A Population Of Panamanian Monkeys Have Entered The Stone Age

Panamanian White faced CapuchinBy Kwame Oluwasomi

A population of Panamanian monkeys appear to have entered the Stone Age. These white-headed capuchin monkeys have become the fourth primate to do so after macaques in Thailand, chimpanzees in West Africa and another South American group of capuchin – who may have been using stone tools for at least 700 years.

As first reported by New Scientist, A research team studied three groups of white-headed capuchin monkeys within the Coiba National Park – which is made up of three islands. The team found that some of the male inhabitants of Jicarón island had started using stones to break nuts. What lead author Brendan J Barrett, of the Max Planck Institute for Ornithology found most interesting was that these tool-wielding males can only be found in a particular region of the island.

“We were surprised that this behaviour appears to be geographically localised,” Barrett told New Scientist.

This behaviour was first reported back in 2004 by co author Alicia Ibáñez. A research team visited the national park again in 2017 to set up cameras on all three islands. The team watched as a relatively small number of males in a region of Jicarón island used stone tools to break open crabs, snails and even coconuts.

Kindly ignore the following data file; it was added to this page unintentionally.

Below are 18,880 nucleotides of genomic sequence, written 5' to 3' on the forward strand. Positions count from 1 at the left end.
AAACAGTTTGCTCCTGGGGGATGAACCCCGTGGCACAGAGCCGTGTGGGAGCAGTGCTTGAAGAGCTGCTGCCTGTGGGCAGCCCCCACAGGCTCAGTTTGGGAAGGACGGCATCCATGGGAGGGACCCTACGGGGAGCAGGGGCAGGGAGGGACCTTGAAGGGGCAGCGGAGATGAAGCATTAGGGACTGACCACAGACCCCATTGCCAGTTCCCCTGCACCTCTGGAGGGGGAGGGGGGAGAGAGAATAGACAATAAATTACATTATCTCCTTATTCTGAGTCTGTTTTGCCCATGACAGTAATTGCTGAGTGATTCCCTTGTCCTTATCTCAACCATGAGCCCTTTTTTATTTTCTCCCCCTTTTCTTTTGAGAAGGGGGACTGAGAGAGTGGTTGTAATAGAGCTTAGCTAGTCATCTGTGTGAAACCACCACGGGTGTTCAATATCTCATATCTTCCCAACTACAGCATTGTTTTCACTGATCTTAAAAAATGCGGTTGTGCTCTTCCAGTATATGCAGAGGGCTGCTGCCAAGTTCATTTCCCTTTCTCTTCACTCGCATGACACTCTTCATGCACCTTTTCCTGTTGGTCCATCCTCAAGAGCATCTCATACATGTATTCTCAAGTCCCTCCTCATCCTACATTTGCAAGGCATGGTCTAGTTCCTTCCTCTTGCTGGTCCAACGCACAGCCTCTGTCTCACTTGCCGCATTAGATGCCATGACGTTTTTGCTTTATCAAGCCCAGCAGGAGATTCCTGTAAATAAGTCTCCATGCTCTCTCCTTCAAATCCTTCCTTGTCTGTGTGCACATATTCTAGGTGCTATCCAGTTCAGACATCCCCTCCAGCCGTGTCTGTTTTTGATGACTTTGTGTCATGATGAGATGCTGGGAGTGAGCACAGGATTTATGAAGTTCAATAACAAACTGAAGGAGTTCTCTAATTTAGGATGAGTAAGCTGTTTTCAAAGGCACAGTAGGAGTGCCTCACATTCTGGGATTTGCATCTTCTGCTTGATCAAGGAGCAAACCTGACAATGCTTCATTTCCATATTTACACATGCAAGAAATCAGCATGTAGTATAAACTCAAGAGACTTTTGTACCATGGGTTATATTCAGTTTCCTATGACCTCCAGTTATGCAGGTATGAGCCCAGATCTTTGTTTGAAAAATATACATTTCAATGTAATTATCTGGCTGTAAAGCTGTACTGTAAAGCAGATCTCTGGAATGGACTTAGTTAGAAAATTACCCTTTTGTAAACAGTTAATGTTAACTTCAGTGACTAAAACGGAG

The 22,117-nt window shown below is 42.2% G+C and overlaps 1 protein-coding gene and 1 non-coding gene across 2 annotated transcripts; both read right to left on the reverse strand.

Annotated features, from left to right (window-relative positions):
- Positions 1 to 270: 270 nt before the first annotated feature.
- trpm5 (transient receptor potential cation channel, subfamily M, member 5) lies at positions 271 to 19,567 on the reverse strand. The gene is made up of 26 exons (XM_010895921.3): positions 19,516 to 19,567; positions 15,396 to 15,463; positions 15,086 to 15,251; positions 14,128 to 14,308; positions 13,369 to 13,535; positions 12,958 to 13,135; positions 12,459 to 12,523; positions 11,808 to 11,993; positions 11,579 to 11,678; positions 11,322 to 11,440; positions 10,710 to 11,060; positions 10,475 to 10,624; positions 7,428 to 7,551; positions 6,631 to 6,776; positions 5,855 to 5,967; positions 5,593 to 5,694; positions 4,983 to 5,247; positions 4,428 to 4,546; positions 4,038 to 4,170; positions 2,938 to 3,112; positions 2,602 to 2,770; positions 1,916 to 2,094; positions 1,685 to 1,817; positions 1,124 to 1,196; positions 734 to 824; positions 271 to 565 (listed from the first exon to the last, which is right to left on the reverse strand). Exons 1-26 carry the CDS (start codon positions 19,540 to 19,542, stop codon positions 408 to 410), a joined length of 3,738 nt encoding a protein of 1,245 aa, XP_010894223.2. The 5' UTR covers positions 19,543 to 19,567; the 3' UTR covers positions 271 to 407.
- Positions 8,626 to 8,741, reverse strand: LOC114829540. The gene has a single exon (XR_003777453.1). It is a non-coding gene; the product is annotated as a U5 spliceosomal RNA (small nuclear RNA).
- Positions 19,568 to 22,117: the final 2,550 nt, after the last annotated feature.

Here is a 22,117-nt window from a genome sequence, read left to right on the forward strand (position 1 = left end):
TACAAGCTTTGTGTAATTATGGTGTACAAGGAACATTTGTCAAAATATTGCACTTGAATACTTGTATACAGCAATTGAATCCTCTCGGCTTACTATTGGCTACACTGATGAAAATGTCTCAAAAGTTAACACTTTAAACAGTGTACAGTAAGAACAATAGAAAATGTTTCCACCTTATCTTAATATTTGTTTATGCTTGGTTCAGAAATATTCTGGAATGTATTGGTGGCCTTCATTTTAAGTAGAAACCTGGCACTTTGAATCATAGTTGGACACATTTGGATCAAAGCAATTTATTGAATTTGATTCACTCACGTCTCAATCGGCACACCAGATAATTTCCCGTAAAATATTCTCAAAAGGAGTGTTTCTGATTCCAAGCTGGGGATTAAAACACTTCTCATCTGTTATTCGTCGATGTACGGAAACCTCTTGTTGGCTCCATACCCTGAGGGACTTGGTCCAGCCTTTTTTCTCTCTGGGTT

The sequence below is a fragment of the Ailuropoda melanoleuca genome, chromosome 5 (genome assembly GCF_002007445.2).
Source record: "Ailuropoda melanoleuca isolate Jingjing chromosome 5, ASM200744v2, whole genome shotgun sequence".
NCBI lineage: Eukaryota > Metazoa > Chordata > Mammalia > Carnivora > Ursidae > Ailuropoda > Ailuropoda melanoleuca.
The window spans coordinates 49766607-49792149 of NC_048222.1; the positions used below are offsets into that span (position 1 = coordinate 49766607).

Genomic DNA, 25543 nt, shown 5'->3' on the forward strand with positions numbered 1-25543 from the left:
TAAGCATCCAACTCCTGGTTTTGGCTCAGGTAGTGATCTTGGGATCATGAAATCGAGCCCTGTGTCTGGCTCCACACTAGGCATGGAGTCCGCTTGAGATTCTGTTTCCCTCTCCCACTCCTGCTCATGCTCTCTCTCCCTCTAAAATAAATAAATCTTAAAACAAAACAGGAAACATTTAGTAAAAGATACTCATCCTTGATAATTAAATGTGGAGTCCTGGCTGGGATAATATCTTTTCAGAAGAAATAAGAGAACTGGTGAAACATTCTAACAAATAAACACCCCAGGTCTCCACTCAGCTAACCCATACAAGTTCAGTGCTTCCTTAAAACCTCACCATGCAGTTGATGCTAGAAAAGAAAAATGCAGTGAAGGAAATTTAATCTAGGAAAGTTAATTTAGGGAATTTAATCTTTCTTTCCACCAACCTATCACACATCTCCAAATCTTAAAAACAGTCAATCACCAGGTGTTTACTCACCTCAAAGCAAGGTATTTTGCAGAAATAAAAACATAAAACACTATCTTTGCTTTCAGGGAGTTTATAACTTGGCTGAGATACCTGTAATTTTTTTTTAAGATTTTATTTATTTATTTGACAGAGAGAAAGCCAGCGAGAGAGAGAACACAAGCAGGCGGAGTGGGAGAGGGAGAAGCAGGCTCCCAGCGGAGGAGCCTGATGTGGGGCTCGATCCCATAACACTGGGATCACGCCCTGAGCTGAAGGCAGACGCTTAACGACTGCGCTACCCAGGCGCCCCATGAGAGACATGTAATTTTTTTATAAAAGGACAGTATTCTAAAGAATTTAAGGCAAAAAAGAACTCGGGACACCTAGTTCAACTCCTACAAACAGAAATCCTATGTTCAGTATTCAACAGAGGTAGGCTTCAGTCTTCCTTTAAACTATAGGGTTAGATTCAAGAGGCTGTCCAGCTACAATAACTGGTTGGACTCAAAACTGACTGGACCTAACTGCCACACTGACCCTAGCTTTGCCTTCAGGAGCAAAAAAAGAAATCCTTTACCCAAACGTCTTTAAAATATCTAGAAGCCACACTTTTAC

However, despite individual monkeys moving between groups, the behaviour of using tools has remained localised. In theory, the innovation should have spread. The research team suggest that this could mean entering the stone age is more likely to be a random occurrence than an inevitable one. It could be the case that one particularly smart individual started using stone tools and, over time, others around that monkey copied him.

The researchers hope that further studies into the behaviour of these Panamanian monkeys will reveal what really happened. A full report on the team’s findings can be found on BioArXiv.

Read More: A New Genetic Study Seriously Challenges Darwin’s ‘Theory Of Evolution’

Image credit: By Brian Gratwicke [CC BY 2.0 ], via Wikimedia Commons

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